Forum for Science, Industry and Business

Sponsored by:     3M 
Search our Site:


The dual functions of sight – perception and action – demonstrated for first time


The dissociation in the visual system between two separate functions – one that enables us to identify objects and the other to interact with them – has been clearly demonstrated for the first time in healthy humans by researchers at the Hebrew University of Jerusalem.

These separate vision-related actions have been documented from the beginning of the 20th century in patients who suffered damage to the visual system as a result of illness or injuries in which one or the other function – identification or action – was damaged.

For example, persons suffering from ataxia are able to verbally identify an object presented to them but have difficulty in grasping it, while those who have agnosia can grasp an object if handed to them but are unable to name or indicate the position, size or texture of the object.

This dissociation between action and perception suggests the existence of two separate visual streams However, despite the wide research triggered by this theoretical concept, it had not been proved in subjects in whom both streams are functioning normally.

Now, through the use of functional magnetic resonance imaging (fMRI), Prof. Ehud Zohary and his graduate student Lior Shmuelof of the Department of Neurobiology at the Alexander Silberman Institute of Life Sciences at the Hebrew University have been able to demonstrate dissociation between perception of objects and actions in the brains of healthy persons. An article detailing their findings was published as the cover story in the journal Neuron.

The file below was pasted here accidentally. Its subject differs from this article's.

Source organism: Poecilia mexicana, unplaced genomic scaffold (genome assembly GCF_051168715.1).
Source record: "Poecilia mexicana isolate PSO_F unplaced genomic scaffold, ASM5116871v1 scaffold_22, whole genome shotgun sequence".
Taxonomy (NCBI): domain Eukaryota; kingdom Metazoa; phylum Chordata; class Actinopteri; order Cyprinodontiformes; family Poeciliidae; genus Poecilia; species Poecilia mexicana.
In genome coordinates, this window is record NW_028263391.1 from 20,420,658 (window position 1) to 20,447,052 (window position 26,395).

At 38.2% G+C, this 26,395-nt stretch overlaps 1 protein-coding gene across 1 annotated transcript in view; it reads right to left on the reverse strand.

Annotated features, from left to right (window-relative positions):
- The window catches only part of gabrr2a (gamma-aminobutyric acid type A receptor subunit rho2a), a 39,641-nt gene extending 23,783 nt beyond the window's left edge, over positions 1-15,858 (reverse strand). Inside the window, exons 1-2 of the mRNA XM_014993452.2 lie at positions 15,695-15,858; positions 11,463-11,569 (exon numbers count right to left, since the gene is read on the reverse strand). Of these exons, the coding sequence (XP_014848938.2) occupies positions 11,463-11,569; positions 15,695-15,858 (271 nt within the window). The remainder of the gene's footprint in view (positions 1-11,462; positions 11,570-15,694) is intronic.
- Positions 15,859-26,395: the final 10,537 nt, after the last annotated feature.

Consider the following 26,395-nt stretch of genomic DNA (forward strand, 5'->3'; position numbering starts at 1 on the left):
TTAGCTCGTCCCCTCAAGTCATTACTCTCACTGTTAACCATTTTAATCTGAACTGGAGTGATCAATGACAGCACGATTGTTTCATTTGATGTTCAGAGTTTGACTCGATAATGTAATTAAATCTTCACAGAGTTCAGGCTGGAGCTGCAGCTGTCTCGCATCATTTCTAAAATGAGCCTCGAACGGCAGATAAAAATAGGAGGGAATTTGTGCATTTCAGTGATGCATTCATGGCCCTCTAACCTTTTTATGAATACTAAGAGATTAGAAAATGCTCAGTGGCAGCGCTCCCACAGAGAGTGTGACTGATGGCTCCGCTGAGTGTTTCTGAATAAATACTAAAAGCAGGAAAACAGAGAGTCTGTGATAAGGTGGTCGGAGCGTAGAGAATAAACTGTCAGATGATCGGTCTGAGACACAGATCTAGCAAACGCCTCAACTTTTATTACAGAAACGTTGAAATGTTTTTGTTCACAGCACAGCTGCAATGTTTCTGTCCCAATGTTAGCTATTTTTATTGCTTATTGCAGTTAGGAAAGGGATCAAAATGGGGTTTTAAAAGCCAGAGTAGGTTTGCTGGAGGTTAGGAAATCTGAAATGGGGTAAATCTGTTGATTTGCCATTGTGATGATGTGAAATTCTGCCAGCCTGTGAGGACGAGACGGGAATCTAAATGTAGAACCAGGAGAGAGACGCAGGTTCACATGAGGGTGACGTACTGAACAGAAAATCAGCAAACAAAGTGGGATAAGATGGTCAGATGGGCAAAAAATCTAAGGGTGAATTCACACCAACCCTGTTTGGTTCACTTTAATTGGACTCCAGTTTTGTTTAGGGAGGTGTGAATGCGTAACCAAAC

In the article, the researchers described how they were able to observe dissociation between dorsal and ventral activation patterns in the brains of participants who were shown video scenes of objects and actions directed towards those objects.

What Shmuelof and Zohary saw in the fMRI images were that a complex in the occipito-temporal cortex area of the brain responded to the identity of an object presented on the screen, while a different complex in the parietal lobe region reacted when the subjects were shown actions directed at those objects.

The researchers point out that the areas of the brain responsible for motor action were activated when the experimental subjects were shown scenes of action, even though the subjects were in a passive state, viewing only video clips presenting actions by others, and were not involved in any way with the activities being screened.

What this suggests is that there is an interrelationship between guiding of our own actions and understanding actions taken by others – a kind of "stepping into another’s shoes" that may be one of the bases underlying social communication.

Jerry Barach | EurekAlert!
Further information:

More articles from Health and Medicine:

nachricht Scientists develop tiny tooth-mounted sensors that can track what you eat
22.03.2018 | Tufts University

nachricht NIH scientists describe potential antibody treatment for multidrug-resistant K. pneumoniae
14.03.2018 | NIH/National Institute of Allergy and Infectious Diseases

All articles from Health and Medicine >>>

The most recent press releases about innovation >>>

Die letzten 5 Focus-News des innovations-reports im Überblick:

Im Focus: Researchers Discover New Anti-Cancer Protein